The Bank Branch of the Future?

DPA Insights

It’s a Work in Progress

By Steve Mueller, Director of Commercial Operations

“The reports of my death have been greatly exaggerated.” ― Mark Twain
“Most of our assumptions have outlived their uselessness.” ― Marshall McLuhan

Remember a few years back when the banking industry was convinced that technological advances meant the end of the brick-and-mortar branch?

While it’s true that the ratio of branches-to-population appears to have plateaued in the US, experts such as McKinsey, FDIC and Celent predict that the branch channel will likely remain a fixture in our financial landscape. Why? Branches are still where virtually all of the selling takes place. According to a recent Celent survey, improving sales results is the number one strategic priority overall for financial institutions.The Bank Branch of the Future? It’s a work in progress.

The Branch of the Future

According to recent trend reports, the branch of the future will be smaller, more efficient and more automated. With fewer staff overall, Universal Bankers will handle everything from transactions and new accounts to loans and mortgages. The branch of the future will be designed for longer but less frequent customer visits.

While this future-style branch won’t appear overnight (because a lot depends on customer demographics, the competition and the economy), changes are a-comin’.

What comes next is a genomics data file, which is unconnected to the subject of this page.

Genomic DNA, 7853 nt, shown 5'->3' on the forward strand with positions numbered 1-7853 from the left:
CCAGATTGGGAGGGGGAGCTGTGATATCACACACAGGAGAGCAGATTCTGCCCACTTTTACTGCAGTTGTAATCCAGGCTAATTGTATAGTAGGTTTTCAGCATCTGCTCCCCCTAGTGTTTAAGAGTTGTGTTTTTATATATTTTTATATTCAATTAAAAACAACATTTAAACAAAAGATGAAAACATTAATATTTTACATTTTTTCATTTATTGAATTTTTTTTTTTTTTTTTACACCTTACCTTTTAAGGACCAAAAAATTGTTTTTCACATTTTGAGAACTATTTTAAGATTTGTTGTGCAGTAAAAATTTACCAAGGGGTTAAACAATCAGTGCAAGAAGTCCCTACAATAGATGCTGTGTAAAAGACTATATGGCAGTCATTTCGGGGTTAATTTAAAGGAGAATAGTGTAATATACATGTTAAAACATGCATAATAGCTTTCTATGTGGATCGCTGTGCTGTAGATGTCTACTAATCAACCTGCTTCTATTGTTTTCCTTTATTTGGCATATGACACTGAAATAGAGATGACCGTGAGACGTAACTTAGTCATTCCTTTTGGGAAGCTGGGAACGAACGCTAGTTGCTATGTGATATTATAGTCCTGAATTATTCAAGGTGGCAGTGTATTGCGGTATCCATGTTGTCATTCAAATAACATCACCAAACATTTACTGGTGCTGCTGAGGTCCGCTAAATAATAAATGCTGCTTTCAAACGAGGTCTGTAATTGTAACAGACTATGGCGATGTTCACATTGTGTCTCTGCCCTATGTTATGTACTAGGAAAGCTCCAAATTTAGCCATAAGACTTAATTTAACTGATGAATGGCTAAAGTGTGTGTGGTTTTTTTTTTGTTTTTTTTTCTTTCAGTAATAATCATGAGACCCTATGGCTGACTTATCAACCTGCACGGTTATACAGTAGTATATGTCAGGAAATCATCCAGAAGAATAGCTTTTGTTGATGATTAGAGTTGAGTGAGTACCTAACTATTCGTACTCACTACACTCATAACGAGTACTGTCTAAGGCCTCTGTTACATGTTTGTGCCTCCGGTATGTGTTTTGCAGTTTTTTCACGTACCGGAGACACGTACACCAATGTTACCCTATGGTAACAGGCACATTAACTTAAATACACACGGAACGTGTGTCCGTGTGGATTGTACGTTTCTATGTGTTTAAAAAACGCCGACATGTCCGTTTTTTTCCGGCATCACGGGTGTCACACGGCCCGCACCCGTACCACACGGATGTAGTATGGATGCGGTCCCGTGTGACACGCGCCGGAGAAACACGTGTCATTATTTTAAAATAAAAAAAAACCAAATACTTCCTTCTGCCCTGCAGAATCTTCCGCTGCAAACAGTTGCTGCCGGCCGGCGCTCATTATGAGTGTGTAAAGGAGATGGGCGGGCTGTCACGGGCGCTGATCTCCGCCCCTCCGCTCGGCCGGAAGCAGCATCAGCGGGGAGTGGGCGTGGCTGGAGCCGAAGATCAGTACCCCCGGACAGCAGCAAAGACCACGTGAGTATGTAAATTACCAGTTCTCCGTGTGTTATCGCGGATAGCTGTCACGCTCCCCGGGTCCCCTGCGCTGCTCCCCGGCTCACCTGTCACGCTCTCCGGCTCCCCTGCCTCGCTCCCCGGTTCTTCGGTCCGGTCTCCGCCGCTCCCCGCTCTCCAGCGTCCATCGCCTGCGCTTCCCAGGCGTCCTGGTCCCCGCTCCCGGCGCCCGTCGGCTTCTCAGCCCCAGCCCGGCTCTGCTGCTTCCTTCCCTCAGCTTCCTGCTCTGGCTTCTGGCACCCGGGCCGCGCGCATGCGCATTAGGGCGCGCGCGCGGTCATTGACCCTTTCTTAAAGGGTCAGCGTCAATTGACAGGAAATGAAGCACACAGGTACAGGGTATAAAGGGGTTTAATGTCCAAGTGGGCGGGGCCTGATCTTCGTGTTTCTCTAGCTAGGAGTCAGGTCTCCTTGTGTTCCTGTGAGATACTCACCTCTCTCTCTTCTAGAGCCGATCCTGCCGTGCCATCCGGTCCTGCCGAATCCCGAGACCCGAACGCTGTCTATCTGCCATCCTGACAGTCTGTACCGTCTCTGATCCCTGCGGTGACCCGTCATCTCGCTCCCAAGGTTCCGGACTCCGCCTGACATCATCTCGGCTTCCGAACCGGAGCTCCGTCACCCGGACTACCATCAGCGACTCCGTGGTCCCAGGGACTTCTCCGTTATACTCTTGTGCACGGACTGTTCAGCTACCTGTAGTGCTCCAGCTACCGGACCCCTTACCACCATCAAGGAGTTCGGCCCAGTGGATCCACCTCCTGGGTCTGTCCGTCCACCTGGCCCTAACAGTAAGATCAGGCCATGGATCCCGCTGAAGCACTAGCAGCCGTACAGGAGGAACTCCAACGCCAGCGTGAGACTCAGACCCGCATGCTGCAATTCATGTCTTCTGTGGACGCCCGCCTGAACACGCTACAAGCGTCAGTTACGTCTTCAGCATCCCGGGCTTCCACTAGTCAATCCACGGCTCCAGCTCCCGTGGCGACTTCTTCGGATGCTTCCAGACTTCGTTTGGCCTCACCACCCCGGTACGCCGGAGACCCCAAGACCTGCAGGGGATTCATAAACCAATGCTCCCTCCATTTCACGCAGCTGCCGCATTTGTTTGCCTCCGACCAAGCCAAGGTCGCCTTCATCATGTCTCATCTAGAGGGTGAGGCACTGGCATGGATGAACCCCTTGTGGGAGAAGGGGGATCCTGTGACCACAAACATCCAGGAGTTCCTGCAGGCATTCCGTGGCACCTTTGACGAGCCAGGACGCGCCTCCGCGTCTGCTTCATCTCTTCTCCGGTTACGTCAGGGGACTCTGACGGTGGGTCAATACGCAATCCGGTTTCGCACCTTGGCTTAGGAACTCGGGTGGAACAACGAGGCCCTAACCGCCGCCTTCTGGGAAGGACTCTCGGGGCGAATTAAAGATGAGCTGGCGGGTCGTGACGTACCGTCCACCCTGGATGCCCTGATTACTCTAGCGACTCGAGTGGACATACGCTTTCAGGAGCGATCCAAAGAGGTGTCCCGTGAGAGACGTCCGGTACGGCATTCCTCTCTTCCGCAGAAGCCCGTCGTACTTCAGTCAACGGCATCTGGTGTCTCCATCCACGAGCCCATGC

Here in Connecticut, the Hartford Business Journal reports that even smaller banks are rapidly connecting with customers through as many digital and mobile channels as they can.

Getting There from Here

The branch is not dead, but it does have a bad flu. Customer traffic is down. Transaction volume is down. Check writing volume is down. Yet labor costs and operating costs continue to rise. Something’s gotta give.

Self-service technology, cash recycling, teller capture and mobile banking are spreading fast. However, it is imperative that these new remote service technologies be well conceived, intuitively designed,  thoroughly tested and backed up by live customer service so they give customers a reason to remain loyal customers whether they frequent the branch or not.

Financial blogger Chris Skinner points to Apple’s overwhelming success at designing a retail environment that has moved beyond selling products or providing services to building a sense of community around their brand.

Unfortunately, today’s brick-and-mortar bank is designed to protect hard currency, not foster shared experiences. But in the new world of remote banking there is virtually no cash to protect. The shared sense of community that Apple stores have achieved is what Skinner suggests banks need to create.

Banking’s Challenge

How can banks make their branches both more efficient at providing service and more effective at generating sales? Will a new generation of bank branches emerge to serve a generation that engages through apps and social media on laptops, tablets and smart phones?

What’s YOUR Vision?

Many banks have already begun the journey to make the branch of the future their branch of right now. How do you think this working out so far? How should banks tackle the challenge of increasing sales in a brick-and-mortar environment? How should they modify their branch’s design, layout, flow, staffing and services to create an interactive sense of community? We welcome your insights, stories and opinions in the comments box below.

Daniel Penn Associates Director of Commercial Operations Steve Mueller provides adept analysis of work and information flow, assesses management and work procedures and develops staffing and resource models for corporations, financial institutions and health care organizations.

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